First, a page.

Published January 13, 2015
Former U.N. chief weapons inspector Hans Blix (search) believes that Iraq destroyed most of its weapons of mass destruction (search) 10 years ago, but kept up the appearance that it had them to deter a military attack.
In an interview with an Australian radio station broadcast Wednesday, Blix said it was unlikely that the U.S and British teams now searching for weapons in Iraq would find more than some "documents of interest."
"I'm certainly more and more to the conclusion that Iraq has, as they maintained, destroyed all, almost, of what they had in the summer of 1991," Blix told Australian Broadcasting Corp. (search) radio.
"The more time that has passed, the more I think it's unlikely that anything will be found."
Blix indicated he thought the U.S.-led coalition had backtracked on the issue of Iraq's weapons.
"In the beginning they talked about weapons concretely, and later on they talked about weapons programs. Maybe they'll find some documents of interest," he said.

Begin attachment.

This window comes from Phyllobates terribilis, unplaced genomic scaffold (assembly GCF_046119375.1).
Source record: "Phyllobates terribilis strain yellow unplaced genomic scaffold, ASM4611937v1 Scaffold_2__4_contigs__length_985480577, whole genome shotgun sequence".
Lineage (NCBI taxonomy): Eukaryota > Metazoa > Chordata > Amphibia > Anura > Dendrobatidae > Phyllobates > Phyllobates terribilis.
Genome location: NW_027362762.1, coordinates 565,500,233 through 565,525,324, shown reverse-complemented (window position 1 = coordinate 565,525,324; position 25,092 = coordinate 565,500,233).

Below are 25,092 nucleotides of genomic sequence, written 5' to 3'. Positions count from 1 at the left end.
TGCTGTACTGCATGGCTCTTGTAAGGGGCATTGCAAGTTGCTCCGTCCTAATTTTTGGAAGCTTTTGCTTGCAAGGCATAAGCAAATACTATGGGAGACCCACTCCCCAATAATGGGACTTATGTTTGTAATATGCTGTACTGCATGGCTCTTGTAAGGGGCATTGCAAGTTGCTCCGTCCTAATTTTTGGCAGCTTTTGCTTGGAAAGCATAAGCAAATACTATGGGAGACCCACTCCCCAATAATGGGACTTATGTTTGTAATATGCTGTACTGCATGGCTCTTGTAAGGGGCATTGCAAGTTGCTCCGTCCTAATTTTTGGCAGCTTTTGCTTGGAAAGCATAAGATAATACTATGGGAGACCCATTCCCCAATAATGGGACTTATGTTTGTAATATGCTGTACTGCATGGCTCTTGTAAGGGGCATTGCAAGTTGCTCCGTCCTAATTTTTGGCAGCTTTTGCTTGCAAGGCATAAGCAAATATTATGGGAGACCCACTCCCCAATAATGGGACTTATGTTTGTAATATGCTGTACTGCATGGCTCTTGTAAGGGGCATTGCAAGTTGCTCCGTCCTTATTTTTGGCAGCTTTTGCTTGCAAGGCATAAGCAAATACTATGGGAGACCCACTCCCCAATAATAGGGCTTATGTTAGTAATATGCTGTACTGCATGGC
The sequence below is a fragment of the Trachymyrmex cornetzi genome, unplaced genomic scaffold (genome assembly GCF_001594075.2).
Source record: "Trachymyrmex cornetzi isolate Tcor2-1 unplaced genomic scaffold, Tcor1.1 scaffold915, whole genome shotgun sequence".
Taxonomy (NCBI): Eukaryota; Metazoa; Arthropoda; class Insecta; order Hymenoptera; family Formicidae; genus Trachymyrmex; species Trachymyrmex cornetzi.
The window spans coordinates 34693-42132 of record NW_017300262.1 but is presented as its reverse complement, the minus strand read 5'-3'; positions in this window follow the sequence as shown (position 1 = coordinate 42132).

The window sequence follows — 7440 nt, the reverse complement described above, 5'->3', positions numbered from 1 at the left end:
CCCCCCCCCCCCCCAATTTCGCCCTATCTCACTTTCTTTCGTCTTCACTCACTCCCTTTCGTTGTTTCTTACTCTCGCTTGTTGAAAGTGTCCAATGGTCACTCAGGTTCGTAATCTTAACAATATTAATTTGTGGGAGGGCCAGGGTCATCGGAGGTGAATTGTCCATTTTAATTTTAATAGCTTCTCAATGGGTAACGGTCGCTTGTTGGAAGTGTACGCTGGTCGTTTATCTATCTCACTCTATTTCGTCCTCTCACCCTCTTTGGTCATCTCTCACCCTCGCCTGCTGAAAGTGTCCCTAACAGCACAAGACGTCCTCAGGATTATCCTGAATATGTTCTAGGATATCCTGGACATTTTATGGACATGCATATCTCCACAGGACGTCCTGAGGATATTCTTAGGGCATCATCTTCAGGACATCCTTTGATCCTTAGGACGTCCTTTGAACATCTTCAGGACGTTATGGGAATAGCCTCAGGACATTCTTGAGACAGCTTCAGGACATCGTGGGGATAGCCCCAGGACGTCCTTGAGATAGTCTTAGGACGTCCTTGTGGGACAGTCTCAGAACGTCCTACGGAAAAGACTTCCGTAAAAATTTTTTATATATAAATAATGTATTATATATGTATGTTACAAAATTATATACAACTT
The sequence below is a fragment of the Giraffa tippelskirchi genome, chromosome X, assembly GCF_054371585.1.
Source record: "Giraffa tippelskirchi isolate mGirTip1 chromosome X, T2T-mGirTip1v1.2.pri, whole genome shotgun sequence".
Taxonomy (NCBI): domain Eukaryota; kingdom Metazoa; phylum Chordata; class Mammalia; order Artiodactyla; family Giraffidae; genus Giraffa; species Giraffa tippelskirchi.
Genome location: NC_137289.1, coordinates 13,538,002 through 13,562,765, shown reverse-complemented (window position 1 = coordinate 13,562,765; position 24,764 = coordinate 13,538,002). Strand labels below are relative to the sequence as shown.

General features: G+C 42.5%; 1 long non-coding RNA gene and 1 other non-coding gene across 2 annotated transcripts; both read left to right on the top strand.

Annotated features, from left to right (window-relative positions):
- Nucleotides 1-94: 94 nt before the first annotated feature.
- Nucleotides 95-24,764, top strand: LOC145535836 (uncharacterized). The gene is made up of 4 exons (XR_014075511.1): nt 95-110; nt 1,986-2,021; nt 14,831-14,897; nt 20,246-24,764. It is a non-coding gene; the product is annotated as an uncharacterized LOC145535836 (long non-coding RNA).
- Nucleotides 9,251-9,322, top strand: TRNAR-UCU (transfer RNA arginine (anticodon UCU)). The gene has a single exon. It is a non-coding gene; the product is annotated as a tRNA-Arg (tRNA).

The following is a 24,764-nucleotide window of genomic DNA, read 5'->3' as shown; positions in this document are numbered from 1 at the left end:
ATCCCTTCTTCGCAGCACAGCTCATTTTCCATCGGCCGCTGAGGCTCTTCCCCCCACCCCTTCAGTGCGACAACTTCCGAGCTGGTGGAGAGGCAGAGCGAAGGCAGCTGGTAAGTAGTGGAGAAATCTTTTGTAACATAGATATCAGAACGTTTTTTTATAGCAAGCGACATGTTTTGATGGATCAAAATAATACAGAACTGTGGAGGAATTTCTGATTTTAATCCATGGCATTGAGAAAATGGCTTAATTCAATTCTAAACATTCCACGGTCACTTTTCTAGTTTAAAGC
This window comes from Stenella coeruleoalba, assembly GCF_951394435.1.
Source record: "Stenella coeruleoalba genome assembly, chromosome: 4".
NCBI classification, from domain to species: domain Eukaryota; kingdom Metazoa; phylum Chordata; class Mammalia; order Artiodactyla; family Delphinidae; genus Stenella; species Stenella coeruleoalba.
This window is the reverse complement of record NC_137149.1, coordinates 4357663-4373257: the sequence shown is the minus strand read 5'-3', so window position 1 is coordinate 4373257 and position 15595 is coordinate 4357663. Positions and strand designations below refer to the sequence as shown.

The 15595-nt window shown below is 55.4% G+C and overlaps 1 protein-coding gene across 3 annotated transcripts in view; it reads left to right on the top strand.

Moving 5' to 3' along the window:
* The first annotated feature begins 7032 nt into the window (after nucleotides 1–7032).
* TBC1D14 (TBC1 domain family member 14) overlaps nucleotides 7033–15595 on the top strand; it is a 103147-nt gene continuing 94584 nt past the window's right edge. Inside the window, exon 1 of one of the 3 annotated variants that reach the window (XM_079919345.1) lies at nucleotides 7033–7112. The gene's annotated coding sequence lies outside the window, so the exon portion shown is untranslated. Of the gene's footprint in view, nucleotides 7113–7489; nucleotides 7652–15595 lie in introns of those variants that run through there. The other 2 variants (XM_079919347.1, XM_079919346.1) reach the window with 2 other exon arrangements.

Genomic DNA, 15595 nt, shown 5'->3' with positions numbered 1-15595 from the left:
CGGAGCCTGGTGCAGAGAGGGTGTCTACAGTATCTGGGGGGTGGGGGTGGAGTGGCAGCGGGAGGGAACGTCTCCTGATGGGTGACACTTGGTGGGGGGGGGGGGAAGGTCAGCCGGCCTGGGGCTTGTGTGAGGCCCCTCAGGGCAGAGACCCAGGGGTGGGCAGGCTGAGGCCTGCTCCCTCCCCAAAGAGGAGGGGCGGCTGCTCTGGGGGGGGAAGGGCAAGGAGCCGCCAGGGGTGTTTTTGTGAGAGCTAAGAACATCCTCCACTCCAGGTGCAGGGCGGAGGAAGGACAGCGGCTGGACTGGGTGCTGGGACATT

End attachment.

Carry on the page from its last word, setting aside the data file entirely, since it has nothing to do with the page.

Blix, who spent three years searching for Iraqi chemical, biological and ballistic missiles as head of the U.N. Monitoring, Verification and Inspection Commission, said Iraq might have tried to fool the United States into believing it had weapons of mass destruction over the years in order to deter attack.
"I mean, you can put up a sign on your door, 'Beware of the Dog,' without having a dog," he said from his home in Sweden.
The United States and its allies Britain and Australia invaded Iraq in March after saying Saddam Hussein's regime was developing nuclear arms as well as chemical and biological weapons.
However, a search by the U.S.-led Iraq Survey Group -- which is made up of some 1,400 scientists, military and intelligence experts -- has failed to uncover any weapons of mass destruction since the conflict ended.
President Bush and British Prime Minister Tony Blair have come under increasing pressure to prove that Iraq had a weapons of mass destruction.